Project Digits

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Microsoft Digits
Also known as Digits
Developer Microsoft
Type Gesture recognition, Natural user interface
Release date Prototype displayed 9 October 2012[1]
Website [1]

Project Digits is a Microsoft Research Project under Microsoft's computer science laboratory at the University of Cambridge; researchers from Newcastle University and University of Crete are also involved in this project.[1] Project is led by David Kim a Microsoft Research PhD and also a PhD Student in computer science at Newcastle University.[2] Digits is an input device which can be mounted on the wrist of human hand and it captures and displays a complete 3D graphical representation of the user's hand on screen without using any external sensing device or hand covering material like data gloves.[3] This project aims to make gesture controlled interfaces completely hands free with greater mobility and accuracy. It allows user to interact with whatever hardware while moving from room to room or walking down the street without any line of sight connection with the hardware.[4]

Prototype[edit]

Prototype of the device was displayed at a conference on user interface technology in Massachusetts on 9 October 2012.[5] System is created using off the shelf hardware and consumes low power.[6] The Device uses Infrared-Camera sensor which detects infra-red light and then the data is fed to the software which interprets it to create a 3D model of the human hand. Data changes according to the position of real hand and then so does the 3D representation also. The Infra-red laser beam is used to determine the distance to fingers and thumbs to obtain the accurate orientation of the hands. Further, Infra –red LED’s helps to determine the exact position of the fingertips, as the light bounced back from fingers is captured by the camera. One of the benefits of IR LED is that human eye cannot detect it, hence it does not disturbs the user while using the device.[7] "Ultimately we would like to reduce Digits to the size of a watch that can be worn all the time, We want users to be able to interact spontaneously with their electronic devices using simple gestures and not even have to reach for their devices." Quoted by David Kim Project Leader.[5]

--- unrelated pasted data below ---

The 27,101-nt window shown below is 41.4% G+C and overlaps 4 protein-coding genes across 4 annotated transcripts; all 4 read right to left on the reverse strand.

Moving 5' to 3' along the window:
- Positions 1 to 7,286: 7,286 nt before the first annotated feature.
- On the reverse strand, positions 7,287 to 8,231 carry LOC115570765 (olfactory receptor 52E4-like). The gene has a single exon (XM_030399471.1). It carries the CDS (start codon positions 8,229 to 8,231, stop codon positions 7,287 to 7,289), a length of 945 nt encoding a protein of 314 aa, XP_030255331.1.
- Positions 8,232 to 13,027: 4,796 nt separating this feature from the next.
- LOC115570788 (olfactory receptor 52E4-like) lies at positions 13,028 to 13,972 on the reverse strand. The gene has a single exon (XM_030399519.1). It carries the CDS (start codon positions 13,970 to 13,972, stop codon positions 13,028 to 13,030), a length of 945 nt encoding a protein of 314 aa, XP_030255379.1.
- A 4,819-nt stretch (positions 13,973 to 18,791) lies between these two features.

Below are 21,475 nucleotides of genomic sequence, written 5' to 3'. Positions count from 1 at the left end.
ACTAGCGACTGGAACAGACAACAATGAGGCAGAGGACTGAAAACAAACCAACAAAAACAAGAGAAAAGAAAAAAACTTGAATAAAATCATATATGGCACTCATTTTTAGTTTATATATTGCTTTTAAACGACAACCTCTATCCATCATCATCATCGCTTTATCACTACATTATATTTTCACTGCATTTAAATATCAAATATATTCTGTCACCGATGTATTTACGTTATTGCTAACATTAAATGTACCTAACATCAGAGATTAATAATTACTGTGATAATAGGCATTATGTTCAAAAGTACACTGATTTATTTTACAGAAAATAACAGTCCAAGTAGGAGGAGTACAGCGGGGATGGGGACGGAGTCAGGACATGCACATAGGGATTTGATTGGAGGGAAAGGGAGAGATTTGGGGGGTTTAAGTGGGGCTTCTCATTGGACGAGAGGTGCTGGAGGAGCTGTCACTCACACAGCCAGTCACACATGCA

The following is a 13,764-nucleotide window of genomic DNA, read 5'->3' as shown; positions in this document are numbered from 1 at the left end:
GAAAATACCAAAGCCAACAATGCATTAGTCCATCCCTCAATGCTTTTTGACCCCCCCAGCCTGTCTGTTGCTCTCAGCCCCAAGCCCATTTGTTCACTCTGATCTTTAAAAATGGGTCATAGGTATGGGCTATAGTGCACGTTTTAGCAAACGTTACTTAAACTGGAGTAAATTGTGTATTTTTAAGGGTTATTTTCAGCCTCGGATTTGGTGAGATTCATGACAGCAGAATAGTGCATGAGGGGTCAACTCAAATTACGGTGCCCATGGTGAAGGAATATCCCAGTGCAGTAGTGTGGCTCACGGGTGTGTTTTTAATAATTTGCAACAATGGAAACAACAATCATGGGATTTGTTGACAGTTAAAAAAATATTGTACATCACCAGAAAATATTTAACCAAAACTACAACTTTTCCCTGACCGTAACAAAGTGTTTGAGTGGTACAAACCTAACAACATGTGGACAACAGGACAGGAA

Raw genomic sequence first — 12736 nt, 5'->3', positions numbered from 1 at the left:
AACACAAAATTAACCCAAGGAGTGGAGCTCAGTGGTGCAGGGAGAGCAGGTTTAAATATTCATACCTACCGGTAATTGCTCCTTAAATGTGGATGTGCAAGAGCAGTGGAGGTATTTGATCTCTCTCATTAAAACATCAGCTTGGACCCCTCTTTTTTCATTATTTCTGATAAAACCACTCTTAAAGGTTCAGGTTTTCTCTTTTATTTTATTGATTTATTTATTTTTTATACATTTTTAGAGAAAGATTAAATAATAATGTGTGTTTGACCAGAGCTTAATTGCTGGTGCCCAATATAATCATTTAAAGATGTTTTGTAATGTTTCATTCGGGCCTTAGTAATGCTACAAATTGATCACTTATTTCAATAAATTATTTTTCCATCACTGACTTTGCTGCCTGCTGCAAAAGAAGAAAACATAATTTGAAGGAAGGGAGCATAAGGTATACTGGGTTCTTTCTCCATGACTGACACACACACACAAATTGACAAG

Usability[edit]

Digits can be used to control various devices.

  1. User can control mobile phone interface without line of sight interaction. For example, user can twist an imaginary dial to control the frequency of radio and slide an imaginary slider to control the volume of music being played. User can also tap on an imaginary keypad to dial a number without taking out mobile from their pocket.[8]
  2. Using digits, user can play video games without using a controller. For example, user can use hand gestures to pick up objects in game, mimic a virtual gun from their hand and press the barrel etc. This type of gaming interaction has not been achieved yet.[8]
  3. Three Dimensional gesture controls can be used to control tablets and computers, 3D representation of hand can be used to navigate around in operating systems instead of a mouse, user can tap onto virtual keyboard to type, a pinching action can be used to zoom into image or documents etc.[8]
  4. Microsoft might also pair this device with Xbox Kinect, to achieve greater level of interaction with gaming consoles.[9]

Microsoft Demonstrated usability of digits in a video.[10]

Reception[edit]

Features of Digits look promising, but some gesture tech researchers believe that people would prefer sensing technology embedded into the device, instead of wearing it on the wrist.[11]

Dr Richard Picking, reader in human-computer interaction at Glyndwr University quoted to BBC that "This portable, mobile solution is an interesting development with potential for novel applications."[12] There have been attempts at gesture sensing technology like data gloves, which failed to make an impact and were only limited to gaming industry, and there is a chance that Digits might end up like that. Also, there is not enough evidence that how accurate and reliable the technology in the device is, especially the camera, if the camera is displaced slightly then does the device still work effectively? Comfort-ability of the device is also not known.[13]

However, Microsoft team is aware of all the pros and cons of the device and believe that significant modification needs to be made before releasing the product in the market.[11]

See also[edit]

References[edit]